Saturday Morning Math Group

Spring 2004 Presentations

Spring 2004 Talks!

• February 7, 2004
•  Location:RLM 4.102 (On the UT campus) Group Leader: Dr. Oscar Gonzalez --------------> Topic: Optimization, i.e., how to do things the easy way! Title: "Queen Dido's Problem" Poster: To view the poster advertising this SMMG, click here.

Queen Dido's Problem came from a story described in Virgil's Aneid. Queen Dido is on the run from her evil brother, and flees to North Africa.

She arrives at what becomes known as Carthage (nowadays Tunisia). Queen Dido wants to buy some land from the local ruler, King Jambas, so they agree that she can buy all the land that she could enclose with a bull's hide. Queen Dido has the bull's hide cut into small strips and stitches the strips together.

Now, Queen Dido wants as much land as possible, right? And, since she knows her geometry, she outlines the shape with the biggest area possible. What shape does she outline with the bull's hide? The city is on the sea, so she even uses a further trick...can you think what that would be?

This is a painting by Joesph Mallord William Turner, 1775-1851. It is of the city of Carthage
See you at SMMG!

• March 6, 2004
•  Location:RLM 4.102 (On the UT campus). From 10:00 AM - 12:30 PM Group Leader: Dr. Chaim Goodman-Strauss --------------> Topic:Topology/Geometry Title:The Shape of Symmetry Poster:To download or view a copy of the poster advertising this SMMG, click here.

Symmetrical patterns surround us--- on our clothes, our floors, our architecture, even our gift-wrap! For over 20,000 years people have been inventing such decorative patterns, but mathematicians began to understand them well just within the last century. The correct mathematical perspective is less than twenty years old, and surprisingly, comes from the branch of mathematics known as Topology ("rubber sheet geometry").
Check out some of the symmetries in these pictures:

Pictures are in! Click here to see the pictures from Saturday, March 6th.

• March 27, 2004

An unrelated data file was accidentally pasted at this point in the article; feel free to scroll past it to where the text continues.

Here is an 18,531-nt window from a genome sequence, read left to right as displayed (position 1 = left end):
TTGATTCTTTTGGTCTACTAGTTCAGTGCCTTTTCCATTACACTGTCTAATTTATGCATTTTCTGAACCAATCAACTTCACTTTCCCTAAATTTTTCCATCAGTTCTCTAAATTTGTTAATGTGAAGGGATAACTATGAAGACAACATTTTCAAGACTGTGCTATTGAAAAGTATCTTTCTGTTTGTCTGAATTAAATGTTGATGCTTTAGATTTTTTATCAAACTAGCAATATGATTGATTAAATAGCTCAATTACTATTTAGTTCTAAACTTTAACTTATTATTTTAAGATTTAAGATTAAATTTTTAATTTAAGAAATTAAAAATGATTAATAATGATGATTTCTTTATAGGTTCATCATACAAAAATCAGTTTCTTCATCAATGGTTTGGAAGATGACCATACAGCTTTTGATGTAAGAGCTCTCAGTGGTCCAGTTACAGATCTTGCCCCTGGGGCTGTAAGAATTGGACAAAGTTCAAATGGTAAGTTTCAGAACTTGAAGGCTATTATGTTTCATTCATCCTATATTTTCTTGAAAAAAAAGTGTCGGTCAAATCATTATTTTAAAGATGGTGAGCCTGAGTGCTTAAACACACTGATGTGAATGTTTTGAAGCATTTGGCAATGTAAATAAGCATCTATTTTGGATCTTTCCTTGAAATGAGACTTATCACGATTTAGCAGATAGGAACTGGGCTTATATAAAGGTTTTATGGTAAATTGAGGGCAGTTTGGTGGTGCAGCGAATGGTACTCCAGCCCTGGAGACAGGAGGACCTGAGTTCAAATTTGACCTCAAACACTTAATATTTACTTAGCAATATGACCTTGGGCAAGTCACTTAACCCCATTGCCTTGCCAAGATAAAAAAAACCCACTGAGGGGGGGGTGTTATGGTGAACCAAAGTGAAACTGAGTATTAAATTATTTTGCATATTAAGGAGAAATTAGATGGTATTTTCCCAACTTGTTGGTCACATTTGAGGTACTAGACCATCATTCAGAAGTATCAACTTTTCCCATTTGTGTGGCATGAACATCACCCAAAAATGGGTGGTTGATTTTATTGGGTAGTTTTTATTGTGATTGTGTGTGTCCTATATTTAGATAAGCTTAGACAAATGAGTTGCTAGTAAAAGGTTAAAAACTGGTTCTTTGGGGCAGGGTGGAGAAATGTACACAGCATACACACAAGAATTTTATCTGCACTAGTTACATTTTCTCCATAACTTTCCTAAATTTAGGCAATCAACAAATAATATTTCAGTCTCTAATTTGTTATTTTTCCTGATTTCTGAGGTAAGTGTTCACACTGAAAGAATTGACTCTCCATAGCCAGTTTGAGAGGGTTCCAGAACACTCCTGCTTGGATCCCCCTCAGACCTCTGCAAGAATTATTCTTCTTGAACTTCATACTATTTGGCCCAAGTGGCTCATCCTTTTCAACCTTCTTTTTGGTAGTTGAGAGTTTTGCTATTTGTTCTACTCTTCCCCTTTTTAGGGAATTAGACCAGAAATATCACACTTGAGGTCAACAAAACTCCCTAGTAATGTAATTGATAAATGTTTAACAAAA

•  Group Leader: Dr. Dan Bonevac --------------> Location:RLM 4.102 (On the UT campus) Topic: Mathematics and Philosophy, What's the Paradox? Title: "Gödel's Theorems!" Poster: To view the poster advertising this SMMG, click here.

Perhaps the greatest logician of all times, he [Kurt Gödel] brought a revolution to mathematical thought with his Incompleteness Theorem which states, in simple terms, that our axioms for the natural numbers do not guarantee that all conceivable statements are decidable (true or false). More astonishingly, it is impossible to create such a "complete" axiomatic system. There will always remain statements that are neither true nor false i.e impossible to be proved or refuted.

Godel's Incompleteness Theorem states that in any consistent formal system which is adequate for arithmetic there is a true but unprovable sentence. What did this mean for mathematics? Well as Gregory Chaitin put it:

"At the time of its discovery, Kurt Gödel's incompleteness theorem was a great shock and caused much uncertainty and depression among mathematicians sensitive to foundational issues, since it seemed to pull the rug out from under mathematical certainty, objectivity, and rigor." - Gregory J. Chaitin

Russell's Paradox is an example of an incomplete system. A description of it can be found at the "Russell's Paradox" web site http://users.forthnet.gr/ath/kimon/Russells_pdx.html.

Pictures are in!Click here to see pictures from the March 27th SMMG!